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Tip the world over on its side and everything loose will land in Los Angeles… Frank Lloyd Wright

L.A. noir : the struggle for the soul of America’s most seductive city  John Buntin  New York : Harmony Books, c 2009  Hardcover. 1st ed. and printing. xii, 419 p., [8] p. of plates : ill. ; 25 cm. Includes bibliographical references (p. [349]-408) and index. Clean, tight and strong binding with clean dust jacket. No highlighting, underlining or marginalia in text. VG/VG

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Midcentury Los Angeles. A city sold to the world as “the white spot of America,” a land of sunshine and orange groves, wholesome Midwestern values and Hollywood stars, protected by the world’s most famous police force, the Dragnet-era LAPD. Behind this public image lies a hidden world of “pleasure girls” and crooked cops, ruthless newspaper tycoons, corrupt politicians, and East Coast gangsters on the make. Into this underworld came two men – one L.A.’s most notorious gangster, the other its most famous police chief – each prepared to battle the other for the soul of the city.

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Former street thug turned featherweight boxer Mickey Cohen left the ring for the rackets, first as mobster Benjamin “Bugsy” Siegel’s enforcer, then as his protege. A fastidious dresser and unrepentant killer, the diminutive Cohen was Hollywood’s favorite gangster – and L.A.’s preeminent underworld boss. Frank Sinatra, Robert Mitchum, and Sammy Davis Jr. palled around with him; TV journalist Mike Wallace wanted his stories.

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William H. Parker was the proud son of a pioneering law-enforcement family from the fabled frontier town of Deadwood. As a rookie patrolman in the Roaring Twenties, he discovered that L.A. was ruled by a shadowy “Combination” – a triumvirate of tycoons, politicians, and underworld figures where alliances were shifting, loyalties uncertain, and politics were practiced with shotguns and dynamite. Parker’s life mission became to topple it – and to create a police force that would never answer to elected officials again.

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These two men, one morally unflinching, the other unflinchingly immoral, would soon come head-to-head in a struggle to control the city – a struggle that echoes unforgettably through the fiction of Raymond Chandler and movies such as The Big Sleep, Chinatown, and L.A. Confidential.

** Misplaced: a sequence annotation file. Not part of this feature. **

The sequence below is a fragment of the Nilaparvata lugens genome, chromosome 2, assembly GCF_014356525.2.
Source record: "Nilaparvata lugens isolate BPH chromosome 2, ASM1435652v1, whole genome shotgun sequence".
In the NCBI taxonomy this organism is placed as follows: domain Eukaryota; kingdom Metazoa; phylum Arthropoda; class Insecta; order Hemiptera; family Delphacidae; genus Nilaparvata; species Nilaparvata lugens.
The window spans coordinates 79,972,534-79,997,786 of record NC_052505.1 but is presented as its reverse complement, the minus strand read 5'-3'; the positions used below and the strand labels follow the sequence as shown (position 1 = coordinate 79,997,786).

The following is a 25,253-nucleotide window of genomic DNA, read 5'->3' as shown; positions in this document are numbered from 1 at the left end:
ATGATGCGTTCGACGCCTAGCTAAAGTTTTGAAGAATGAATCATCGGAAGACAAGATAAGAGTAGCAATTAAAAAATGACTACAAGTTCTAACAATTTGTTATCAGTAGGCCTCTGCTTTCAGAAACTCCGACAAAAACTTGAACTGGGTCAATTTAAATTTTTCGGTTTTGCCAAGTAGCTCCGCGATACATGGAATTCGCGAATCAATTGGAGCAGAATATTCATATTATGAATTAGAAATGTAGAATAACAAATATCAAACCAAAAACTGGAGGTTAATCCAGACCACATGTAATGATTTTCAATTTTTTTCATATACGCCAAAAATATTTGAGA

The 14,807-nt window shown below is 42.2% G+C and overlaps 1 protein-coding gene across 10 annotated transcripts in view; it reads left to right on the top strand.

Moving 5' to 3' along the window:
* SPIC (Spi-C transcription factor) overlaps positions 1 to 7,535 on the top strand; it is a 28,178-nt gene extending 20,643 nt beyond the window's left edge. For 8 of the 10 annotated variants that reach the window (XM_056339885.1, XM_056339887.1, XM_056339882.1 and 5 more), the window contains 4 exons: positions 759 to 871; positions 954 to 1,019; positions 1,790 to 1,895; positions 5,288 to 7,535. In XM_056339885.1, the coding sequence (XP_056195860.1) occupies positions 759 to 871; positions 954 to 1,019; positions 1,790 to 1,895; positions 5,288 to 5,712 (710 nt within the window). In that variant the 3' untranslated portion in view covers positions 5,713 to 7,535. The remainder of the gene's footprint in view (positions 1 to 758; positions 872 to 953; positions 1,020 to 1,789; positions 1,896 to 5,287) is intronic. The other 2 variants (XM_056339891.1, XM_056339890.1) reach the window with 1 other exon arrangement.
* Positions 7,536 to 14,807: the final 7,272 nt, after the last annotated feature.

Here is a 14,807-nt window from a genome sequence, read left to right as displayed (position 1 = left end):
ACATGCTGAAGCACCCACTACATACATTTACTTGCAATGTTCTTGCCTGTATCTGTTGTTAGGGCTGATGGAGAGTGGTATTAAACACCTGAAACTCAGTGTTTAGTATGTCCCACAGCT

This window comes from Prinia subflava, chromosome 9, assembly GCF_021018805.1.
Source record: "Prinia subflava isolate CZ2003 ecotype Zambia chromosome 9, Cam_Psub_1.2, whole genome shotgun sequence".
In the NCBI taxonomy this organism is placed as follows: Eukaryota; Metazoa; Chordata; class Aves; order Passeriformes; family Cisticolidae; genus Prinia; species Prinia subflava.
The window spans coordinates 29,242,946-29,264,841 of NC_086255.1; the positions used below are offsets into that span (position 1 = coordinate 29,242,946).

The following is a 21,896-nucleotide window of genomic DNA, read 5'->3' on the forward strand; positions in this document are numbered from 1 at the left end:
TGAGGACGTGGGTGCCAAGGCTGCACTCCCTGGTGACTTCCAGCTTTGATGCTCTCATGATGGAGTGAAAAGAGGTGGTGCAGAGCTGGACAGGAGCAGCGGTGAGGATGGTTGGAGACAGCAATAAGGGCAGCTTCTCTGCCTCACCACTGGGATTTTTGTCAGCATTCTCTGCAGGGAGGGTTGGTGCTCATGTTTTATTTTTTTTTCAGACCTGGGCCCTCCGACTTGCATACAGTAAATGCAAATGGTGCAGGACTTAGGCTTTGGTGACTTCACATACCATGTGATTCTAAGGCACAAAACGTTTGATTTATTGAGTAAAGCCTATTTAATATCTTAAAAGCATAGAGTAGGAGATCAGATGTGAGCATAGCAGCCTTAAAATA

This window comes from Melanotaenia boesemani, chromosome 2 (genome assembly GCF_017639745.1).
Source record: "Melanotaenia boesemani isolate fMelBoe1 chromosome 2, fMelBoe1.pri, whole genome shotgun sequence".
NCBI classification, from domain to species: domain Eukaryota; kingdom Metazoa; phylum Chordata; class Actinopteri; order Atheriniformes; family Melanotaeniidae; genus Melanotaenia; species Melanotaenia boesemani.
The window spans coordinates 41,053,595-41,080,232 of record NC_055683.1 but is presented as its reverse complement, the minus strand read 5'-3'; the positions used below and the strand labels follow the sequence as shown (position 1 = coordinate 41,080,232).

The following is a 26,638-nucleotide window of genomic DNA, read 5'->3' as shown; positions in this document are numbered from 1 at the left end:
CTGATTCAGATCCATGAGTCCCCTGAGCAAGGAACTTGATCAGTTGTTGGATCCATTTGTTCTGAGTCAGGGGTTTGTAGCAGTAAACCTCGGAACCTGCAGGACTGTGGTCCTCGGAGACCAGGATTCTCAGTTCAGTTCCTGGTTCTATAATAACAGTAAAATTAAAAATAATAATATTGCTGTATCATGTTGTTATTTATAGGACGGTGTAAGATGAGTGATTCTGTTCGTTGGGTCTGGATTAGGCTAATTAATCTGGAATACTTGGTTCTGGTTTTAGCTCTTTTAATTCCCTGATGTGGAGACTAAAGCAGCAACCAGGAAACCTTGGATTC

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For more than three decades, from Prohibition through the Watts Riots, the battle between the underworld and the police played out amid the nightclubs of the Sunset Strip and the mansions of Beverly Hills, from the gritty streets of Boyle Heights to the manicured lawns of Brentwood, intersecting in the process with the agendas and ambitions of J. Edgar Hoover, Robert F. Kennedy, and Malcolm X. The outcome of this decades-long entanglement shaped modern American policing – for better and for worse – and helped create the Los Angeles we know today.

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A fascinating examination of Los Angeles’s underbelly, the Mob, and America’s most admired – and reviled – police department, L.A. Noir is an enlightening, entertaining, and richly detailed narrative about the city originally known as El Pueblo de Nuestra Senora la Reina de los Angeles, “The Town of Our Lady the Queen of the Angels.”

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They went with songs to the battle, they were young. Straight of limb, true of eyes, steady and aglow. They were staunch to the end against odds uncounted, They fell with their faces to the foe.

They shall grow not old, as we that are left grow old:  Age shall not weary them, nor the years condemn.  At the going down of the sun and in the morning, We will remember them.

Coming out of war : poetry, grieving, and the culture of the world wars  Janis P. Stout  Tuscaloosa : University of Alabama Press, c 2005  Hardcover. xxii, 270 p. : ill. ; 24 cm. Includes bibliographical references (p. [251]-260) and index. Clean, tight and strong binding with clean dust jacket. No highlighting, underlining or marginalia in text. VG/VG

World War I is widely considered “the Great War” and World War II, “the Good War.” Janis Stout thinks of them as two parts of a whole that continues to engage historians and literary scholars searching for an understanding of both the actual war experiences and the modern culture of grief they embody. Poetry, of all the arts, Stout argues, most fully captures and conveys those cultural responses.

While probing the work of such well known war poets as Rupert Brooke, Wilfred Owen, and Randall Jarrell, Stout also highlights the impact of the wars on lesser studied, but equally compelling, sources such as the music of Charles Ives and Cole Porter, Aaron Copland and Irving Berlin. She challenges the commonplace belief that war poetry came only from the battlefield and was written only by men by examining the wartime writings of women poets such as Rose Macaulay, Marianne Moore, Elizabeth Bishop, and Gwendolyn Brooks. She also challenges the assumption that World War II did not produce poetry of distinction by studying the work of John Ciardi, Karl Shapiro, Louis Simpson, Robert Frost, and Wallace Stevens. While emphasizing aesthetic continuity between the wars, Stout stresses that the poetry that emerged from each displays a greater variety than is usually recognized.

A final chapter considers Benjamin Britten’s War Requiem as a culmination and embodiment of the anti-war tradition in 20th-century poetry and music, and speculates on the reasons why, despite their abundance and eloquence, these expressions of grief and opposition to war have effected so little change.